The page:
Construction is expected to begin in June this year and the new Chemainus library will be open for business around the end of March 2019.
Details of the $2.25 million Chemainus branch were unveiled by Vancouver Island Regional Library officials Wednesday night during an open house and presentation at the Chemainus 55+ Activity Centre.
The 5,000 square foot library, about four times the current 1,200 square foot space of the Chemainus location, will be situated on part of the old firehall site in downtown Chemainus. The main entrance will be on the corner of Willow and Cypress Streets.
The Municipality of North Cowichan, in partnership with the Community Land Trust Foundation of B.C., will build a mixed-use affordable housing unit on the other portion of the old firehall property.
A building permit for the library has been submitted and is currently being reviewed. The target date for putting the project out to tender is the end of April so the successful bidder can proceed with construction by the end of June.
A public consultation to gather feedback from the community about what residents wanted from their new library was held a little more than a year ago on Jan. 9, 2017. Since then, VIRL staff worked very closely with the architects – HDR/CEI Architecture Associates Inc., represented at the meeting by vice president Rod Windjack and project manager Danielle Pepin – and the landscape architects, LADR Landscape Architects, to ensure the inclusion of a full range of modern amenities and pleasing designs.
“It’s been a pleasure to work with the library people on this project,” noted Pepin.
“This is what makes it worthwhile to unveil this elegant little building to the community,” said VIRL executive director Rosemary Bonnano.
“Since 2007, we’ve taken new direction under Rosemary and our trustees,” added board chair Barry Avis.
“We’re pleased we’re going to have, in our opinion, an outstanding library branch for you here in Chemainus.”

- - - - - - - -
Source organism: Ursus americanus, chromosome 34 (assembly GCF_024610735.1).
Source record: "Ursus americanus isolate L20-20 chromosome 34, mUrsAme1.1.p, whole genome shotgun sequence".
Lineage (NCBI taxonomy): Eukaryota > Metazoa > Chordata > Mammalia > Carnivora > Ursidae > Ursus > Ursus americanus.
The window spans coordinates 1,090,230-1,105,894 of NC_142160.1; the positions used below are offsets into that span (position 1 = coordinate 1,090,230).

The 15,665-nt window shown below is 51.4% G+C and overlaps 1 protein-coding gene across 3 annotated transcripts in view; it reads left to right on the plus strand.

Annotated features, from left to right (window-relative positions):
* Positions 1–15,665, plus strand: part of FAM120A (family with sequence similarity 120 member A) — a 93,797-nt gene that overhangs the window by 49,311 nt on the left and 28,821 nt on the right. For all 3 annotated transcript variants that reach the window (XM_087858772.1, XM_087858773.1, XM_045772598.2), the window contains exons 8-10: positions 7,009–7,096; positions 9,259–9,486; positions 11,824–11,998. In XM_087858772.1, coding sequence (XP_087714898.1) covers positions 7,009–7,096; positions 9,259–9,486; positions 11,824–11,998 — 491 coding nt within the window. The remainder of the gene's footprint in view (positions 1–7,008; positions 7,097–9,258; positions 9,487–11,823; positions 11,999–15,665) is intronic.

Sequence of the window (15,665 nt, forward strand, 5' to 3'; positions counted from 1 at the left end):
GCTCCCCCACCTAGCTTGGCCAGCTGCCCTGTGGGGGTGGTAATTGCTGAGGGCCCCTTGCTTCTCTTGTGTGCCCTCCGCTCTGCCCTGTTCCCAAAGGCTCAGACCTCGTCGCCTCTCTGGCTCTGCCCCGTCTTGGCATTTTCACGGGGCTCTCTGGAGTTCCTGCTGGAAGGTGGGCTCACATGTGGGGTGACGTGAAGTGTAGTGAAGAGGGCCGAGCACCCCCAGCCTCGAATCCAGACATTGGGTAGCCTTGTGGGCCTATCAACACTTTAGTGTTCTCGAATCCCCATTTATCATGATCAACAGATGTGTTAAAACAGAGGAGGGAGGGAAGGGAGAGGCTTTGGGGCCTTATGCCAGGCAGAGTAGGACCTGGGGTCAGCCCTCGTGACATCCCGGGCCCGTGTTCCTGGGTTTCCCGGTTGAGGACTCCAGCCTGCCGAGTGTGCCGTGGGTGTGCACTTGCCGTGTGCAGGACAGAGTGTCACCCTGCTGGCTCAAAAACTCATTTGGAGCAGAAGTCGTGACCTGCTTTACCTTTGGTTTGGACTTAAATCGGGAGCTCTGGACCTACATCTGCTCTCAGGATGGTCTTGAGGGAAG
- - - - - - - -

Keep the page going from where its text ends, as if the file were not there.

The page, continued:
Concerns were raised about parking, crime and incorporating the town’s mural project and heritage into the building design.
There will be an allotment for some additional parking spaces adjacent to the library near the Normandy Apartments.
Many considerations were made to connect the design with the town’s history.
“The inspiration for the building architecture came from the logging and industrial heritage,” pointed out Pepin.
There will be opportunities to include facets of the mural project in the library’s interior later under the direction of library manager Stephen Warren.
The role of the library has changed enormously over the years, Avis conceded. And VIRL has been more cognizant of features and community appeal, as a result.
“We are a huge part of the social system now,” he said.
“That’s what we’re trying to do with all the branches, make them welcoming to the community.”
Other facts about the Chemainus branch include: increased staffing levels to allow the branch to remain open during lunch/dinner hours and to expand total hours of operation; the collection will be increased to accommodate a larger building; an expanded programming schedule will be developed to maximize activities; and the plan includes additional computers and technology, a vibrant children’s area, a lounge area with fireplace, study space and a dividable multi-purpose room that can be booked by community members.
A fulltime librarian will work at the new branch.